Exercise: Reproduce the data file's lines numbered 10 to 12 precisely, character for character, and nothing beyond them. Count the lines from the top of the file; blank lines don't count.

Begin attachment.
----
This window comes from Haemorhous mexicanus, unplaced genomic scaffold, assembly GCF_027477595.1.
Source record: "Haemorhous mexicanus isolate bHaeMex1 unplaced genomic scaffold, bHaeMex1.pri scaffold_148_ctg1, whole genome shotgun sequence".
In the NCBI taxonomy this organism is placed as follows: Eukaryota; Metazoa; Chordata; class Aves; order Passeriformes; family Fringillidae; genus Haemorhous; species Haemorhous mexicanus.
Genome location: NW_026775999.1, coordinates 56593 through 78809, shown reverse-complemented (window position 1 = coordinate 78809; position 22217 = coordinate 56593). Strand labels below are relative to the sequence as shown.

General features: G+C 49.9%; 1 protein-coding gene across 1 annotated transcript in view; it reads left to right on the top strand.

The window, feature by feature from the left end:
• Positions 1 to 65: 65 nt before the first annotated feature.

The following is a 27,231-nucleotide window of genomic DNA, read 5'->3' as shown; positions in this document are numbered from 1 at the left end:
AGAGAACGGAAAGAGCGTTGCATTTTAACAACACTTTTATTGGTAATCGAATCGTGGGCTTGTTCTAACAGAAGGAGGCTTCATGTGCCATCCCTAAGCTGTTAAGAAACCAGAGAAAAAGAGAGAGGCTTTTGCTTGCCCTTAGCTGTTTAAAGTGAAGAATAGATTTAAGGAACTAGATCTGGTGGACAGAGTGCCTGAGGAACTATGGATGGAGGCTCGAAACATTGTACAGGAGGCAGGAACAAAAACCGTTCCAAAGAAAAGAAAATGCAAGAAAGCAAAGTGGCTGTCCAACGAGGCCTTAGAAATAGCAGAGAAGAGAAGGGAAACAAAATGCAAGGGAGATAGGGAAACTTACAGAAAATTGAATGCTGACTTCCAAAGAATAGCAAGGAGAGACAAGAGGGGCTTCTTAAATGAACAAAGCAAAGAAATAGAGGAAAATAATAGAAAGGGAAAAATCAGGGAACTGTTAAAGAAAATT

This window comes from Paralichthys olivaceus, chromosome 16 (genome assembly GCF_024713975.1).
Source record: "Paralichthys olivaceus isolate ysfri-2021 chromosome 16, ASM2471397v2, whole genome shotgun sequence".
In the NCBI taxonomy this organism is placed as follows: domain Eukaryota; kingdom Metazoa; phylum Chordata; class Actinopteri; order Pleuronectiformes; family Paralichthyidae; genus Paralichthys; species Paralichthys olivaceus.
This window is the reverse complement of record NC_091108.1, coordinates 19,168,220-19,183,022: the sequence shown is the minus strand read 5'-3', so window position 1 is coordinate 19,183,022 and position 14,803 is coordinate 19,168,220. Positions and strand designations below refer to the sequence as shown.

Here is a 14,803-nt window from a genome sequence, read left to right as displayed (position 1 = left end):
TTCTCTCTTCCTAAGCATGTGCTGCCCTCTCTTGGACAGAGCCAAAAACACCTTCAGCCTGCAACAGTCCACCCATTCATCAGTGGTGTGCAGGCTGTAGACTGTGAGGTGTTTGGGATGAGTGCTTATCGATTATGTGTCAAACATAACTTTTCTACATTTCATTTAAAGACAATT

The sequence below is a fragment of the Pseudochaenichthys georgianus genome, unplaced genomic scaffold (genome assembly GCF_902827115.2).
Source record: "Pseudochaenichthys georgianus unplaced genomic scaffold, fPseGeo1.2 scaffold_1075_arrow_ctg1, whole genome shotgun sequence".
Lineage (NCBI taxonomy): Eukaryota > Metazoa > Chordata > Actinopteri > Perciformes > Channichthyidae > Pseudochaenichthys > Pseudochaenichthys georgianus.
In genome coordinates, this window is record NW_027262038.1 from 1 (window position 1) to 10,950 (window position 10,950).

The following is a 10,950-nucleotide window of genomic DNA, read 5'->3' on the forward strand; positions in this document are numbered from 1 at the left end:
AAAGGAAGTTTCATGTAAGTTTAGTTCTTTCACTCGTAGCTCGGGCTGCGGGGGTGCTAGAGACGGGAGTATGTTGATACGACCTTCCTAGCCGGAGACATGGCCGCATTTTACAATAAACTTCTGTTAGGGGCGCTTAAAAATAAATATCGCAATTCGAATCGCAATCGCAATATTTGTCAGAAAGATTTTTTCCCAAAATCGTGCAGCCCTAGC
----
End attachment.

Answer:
This window comes from Paralichthys olivaceus, chromosome 16 (genome assembly GCF_024713975.1).
Source record: "Paralichthys olivaceus isolate ysfri-2021 chromosome 16, ASM2471397v2, whole genome shotgun sequence".
In the NCBI taxonomy this organism is placed as follows: domain Eukaryota; kingdom Metazoa; phylum Chordata; class Actinopteri; order Pleuronectiformes; family Paralichthyidae; genus Paralichthys; species Paralichthys olivaceus.